We found that vulnerable people live in precarious housing more often than those without vulnerabilities, controlling for other demographic and regional factors. Some of this concentration was a result of income, some a result of personal and household traits, including race, that still hinder equal housing opportunity. Some vulnerabilities led to different precarious housing conditions. For example, blacks are less likely to overpay or live in overcrowded housing, but more likely to live in multifamily housing (controlling for other factors). Hispanics are more likely to live in overcrowded housing (controlling for other factors).
We find that income matters more than any other single factor in Americans’ ability to avoid precarious housing. Poor families stand out as especially disadvantaged. While perhaps not surprising, it is alarming because these households have the least financial cushion should something go wrong in their housing situation—say if they are forced to move or to make expensive repairs. Individuals and families at the intersection of precarious housing and personal vulnerability are most at risk. They are the households most likely to move frequently as a result of financial stress, leading to potentially damaging instability.
What can be done? Federal support for housing, neighborhoods, and transit systems is key. State and local policies and programs also matter. Regions should play a larger role, but few have developed a robust capacity to act in a coordinated way. And our findings affirm that income supports for the poor (whether in-kind or monetary) will continue to be critical for vulnerable households.
Filed under: Assets and debts, Built Environment, Government 1 Comment »
Rebecca Grace Kassie Bertumen, Jennifer Biess
| Posted: July 2nd, 2012
The Metropolitan Council of Governments recently released the 2012 Homelessness Point-in-Time Count for communities throughout the Washington, D.C., metropolitan area. The annual Point-in-Time (PIT) census occurs on a single night in January and counts people staying in emergency shelters, transitional housing, and permanent supportive housing facilities as well as those sleeping on the streets. The data gathered in this snapshot help local governments and homeless service providers define their policies for providing housing and other supportive services. The data also offer a consistent measure of the scope of homelessness nationwide. This year’s PIT shows that while the number of homeless single adults has significantly declined across the region, the number of homeless people in families has increased.
Across nine jurisdictions in the Washington metropolitan region, PIT census volunteers counted nearly 11,830 homeless people; the majority (59%) were in the District of Columbia (DC), which has always had the largest number of homeless since the region began conducting the enumeration survey in 2001. From 2008 to 2012, the total number of homeless people in the metro area increased by only 1 percent.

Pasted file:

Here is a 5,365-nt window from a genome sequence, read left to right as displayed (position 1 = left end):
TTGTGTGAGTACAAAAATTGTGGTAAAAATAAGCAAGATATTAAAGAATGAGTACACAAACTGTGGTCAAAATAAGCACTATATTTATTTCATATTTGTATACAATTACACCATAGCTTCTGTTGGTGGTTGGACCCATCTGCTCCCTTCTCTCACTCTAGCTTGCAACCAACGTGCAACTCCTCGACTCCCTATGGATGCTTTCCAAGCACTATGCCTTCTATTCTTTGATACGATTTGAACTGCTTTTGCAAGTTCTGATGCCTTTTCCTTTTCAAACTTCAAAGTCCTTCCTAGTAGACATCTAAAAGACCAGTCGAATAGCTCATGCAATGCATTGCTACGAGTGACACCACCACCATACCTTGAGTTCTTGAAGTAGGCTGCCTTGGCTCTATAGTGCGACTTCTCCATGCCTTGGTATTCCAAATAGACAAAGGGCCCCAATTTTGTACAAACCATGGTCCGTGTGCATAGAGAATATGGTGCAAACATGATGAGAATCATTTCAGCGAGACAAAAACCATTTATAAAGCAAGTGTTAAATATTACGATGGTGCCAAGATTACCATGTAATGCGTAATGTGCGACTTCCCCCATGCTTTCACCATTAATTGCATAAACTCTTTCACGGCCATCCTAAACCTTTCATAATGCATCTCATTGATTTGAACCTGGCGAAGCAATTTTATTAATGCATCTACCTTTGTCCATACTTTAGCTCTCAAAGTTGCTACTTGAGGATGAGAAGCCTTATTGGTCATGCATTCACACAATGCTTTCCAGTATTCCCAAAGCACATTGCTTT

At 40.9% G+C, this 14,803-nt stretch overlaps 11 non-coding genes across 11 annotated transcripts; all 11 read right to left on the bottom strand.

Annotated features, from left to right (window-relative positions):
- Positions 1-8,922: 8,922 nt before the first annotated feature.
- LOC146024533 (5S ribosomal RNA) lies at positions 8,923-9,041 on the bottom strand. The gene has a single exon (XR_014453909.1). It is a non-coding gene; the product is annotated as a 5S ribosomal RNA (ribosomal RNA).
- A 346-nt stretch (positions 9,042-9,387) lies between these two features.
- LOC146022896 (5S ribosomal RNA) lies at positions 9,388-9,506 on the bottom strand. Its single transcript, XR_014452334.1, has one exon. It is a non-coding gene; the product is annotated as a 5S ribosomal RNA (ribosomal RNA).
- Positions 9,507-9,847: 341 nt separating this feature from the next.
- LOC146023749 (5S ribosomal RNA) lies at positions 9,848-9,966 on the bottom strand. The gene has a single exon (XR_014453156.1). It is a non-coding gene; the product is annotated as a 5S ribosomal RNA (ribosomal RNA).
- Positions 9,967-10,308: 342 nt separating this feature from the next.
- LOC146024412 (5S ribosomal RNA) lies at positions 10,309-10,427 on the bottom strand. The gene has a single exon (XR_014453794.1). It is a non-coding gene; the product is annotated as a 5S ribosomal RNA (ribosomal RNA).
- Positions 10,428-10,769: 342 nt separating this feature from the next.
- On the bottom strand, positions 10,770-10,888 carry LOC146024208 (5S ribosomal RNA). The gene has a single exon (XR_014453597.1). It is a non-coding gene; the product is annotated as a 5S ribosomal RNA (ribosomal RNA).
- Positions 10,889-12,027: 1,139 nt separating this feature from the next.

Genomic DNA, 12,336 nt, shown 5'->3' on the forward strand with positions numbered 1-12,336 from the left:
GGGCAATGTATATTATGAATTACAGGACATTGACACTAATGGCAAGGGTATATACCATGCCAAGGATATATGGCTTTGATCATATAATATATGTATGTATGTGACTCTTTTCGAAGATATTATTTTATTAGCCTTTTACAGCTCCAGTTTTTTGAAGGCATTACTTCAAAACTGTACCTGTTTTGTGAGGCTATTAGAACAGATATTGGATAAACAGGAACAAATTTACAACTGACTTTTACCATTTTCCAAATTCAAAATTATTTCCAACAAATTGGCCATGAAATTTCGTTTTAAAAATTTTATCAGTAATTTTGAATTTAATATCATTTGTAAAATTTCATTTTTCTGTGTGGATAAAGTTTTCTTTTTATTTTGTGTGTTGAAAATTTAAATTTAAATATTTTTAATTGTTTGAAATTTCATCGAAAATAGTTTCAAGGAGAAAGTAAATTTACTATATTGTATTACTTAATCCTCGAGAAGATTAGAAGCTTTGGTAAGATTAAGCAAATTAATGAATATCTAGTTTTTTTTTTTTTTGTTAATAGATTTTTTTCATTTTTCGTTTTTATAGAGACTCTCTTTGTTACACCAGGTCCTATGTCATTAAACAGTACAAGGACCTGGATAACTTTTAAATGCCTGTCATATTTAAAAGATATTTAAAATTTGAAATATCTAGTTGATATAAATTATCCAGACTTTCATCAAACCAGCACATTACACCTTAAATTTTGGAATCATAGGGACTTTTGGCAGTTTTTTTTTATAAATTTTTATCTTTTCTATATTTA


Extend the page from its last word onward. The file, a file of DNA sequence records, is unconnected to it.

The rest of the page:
About 53 percent of the region’s homeless are single individuals, and 47 percent are people in families. The share of the homeless in families varies by jurisdiction (see map below). It’s lowest in Montgomery County (39%), and Alexandria (40%), and Frederick County (41%); it’s highest in Prince William County (66%), Loudoun County (58%), and Prince George’s County (57%). DC’s share is below the regional average, at 46 percent. While the number of homeless single adults in the region has declined 13 percent from 2008 to 2012, the number of homeless people in families has increased 23 percent over the same period.
As was true of the region’s homeless population in general, the majority (57%) of homeless persons in families were found in the District. The District’s Continuum of Care is working hard to provide stable housing for many of these families. Half of these families were in transitional housing, but the remaining 31 percent were in emergency shelters and 19 percent placed in motels rooms throughout the District. This year, nearly three times as many families needed to be placed in motels compared to the previous year.
The lack of affordable housing in the District and the foreclosure crisis both contribute to the rise in family homelessness. Using the data gathered from the 2012 PIT census, servicers and government officials should develop policies and services to address the region’s increasing homeless family population and continue to support those that have sustained a decrease in the number of homeless single individuals.
Filed under: Built Environment 2 Comments »
| Posted: June 16th, 2012
Last week, two MetroTrends bloggers tackled two dimensions of the affordable housing challenge facing US metros:
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- Susan Popkin describes a new, evidence-based initiative being launched to help the kids growing up in one of DC’s most dangerous and distressed public housing projects.
- Margery Turner highlights a speech by HUD Secretary Shaun Donovan on the potential of housing policies that offer poor families meaningful choices about where to live.